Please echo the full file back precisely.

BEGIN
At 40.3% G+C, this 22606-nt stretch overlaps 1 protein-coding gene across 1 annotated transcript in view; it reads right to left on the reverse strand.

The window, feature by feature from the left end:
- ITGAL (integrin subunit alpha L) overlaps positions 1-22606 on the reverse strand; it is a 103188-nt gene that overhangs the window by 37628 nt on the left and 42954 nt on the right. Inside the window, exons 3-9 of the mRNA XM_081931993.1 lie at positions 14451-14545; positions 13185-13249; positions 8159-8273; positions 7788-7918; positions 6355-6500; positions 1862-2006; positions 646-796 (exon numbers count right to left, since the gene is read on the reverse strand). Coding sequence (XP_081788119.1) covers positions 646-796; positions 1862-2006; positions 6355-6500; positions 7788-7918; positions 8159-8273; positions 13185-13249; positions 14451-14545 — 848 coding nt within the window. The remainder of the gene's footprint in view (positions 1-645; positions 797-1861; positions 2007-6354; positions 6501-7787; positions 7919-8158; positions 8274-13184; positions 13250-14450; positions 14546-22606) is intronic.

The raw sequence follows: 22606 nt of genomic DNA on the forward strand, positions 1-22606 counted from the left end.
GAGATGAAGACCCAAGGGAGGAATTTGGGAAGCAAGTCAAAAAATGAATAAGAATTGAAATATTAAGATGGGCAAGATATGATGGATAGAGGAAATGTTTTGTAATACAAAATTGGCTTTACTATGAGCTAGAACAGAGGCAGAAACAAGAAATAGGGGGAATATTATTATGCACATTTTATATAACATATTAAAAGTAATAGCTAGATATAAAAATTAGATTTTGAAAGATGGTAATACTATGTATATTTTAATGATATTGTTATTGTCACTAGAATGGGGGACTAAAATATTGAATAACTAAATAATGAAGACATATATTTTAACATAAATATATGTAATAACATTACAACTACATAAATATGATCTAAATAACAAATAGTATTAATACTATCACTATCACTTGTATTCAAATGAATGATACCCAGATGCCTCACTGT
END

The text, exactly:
At 40.3% G+C, this 22606-nt stretch overlaps 1 protein-coding gene across 1 annotated transcript in view; it reads right to left on the reverse strand.

The window, feature by feature from the left end:
- ITGAL (integrin subunit alpha L) overlaps positions 1-22606 on the reverse strand; it is a 103188-nt gene that overhangs the window by 37628 nt on the left and 42954 nt on the right. Inside the window, exons 3-9 of the mRNA XM_081931993.1 lie at positions 14451-14545; positions 13185-13249; positions 8159-8273; positions 7788-7918; positions 6355-6500; positions 1862-2006; positions 646-796 (exon numbers count right to left, since the gene is read on the reverse strand). Coding sequence (XP_081788119.1) covers positions 646-796; positions 1862-2006; positions 6355-6500; positions 7788-7918; positions 8159-8273; positions 13185-13249; positions 14451-14545 — 848 coding nt within the window. The remainder of the gene's footprint in view (positions 1-645; positions 797-1861; positions 2007-6354; positions 6501-7787; positions 7919-8158; positions 8274-13184; positions 13250-14450; positions 14546-22606) is intronic.

The raw sequence follows: 22606 nt of genomic DNA on the forward strand, positions 1-22606 counted from the left end.
GAGATGAAGACCCAAGGGAGGAATTTGGGAAGCAAGTCAAAAAATGAATAAGAATTGAAATATTAAGATGGGCAAGATATGATGGATAGAGGAAATGTTTTGTAATACAAAATTGGCTTTACTATGAGCTAGAACAGAGGCAGAAACAAGAAATAGGGGGAATATTATTATGCACATTTTATATAACATATTAAAAGTAATAGCTAGATATAAAAATTAGATTTTGAAAGATGGTAATACTATGTATATTTTAATGATATTGTTATTGTCACTAGAATGGGGGACTAAAATATTGAATAACTAAATAATGAAGACATATATTTTAACATAAATATATGTAATAACATTACAACTACATAAATATGATCTAAATAACAAATAGTATTAATACTATCACTATCACTTGTATTCAAATGAATGATACCCAGATGCCTCACTGT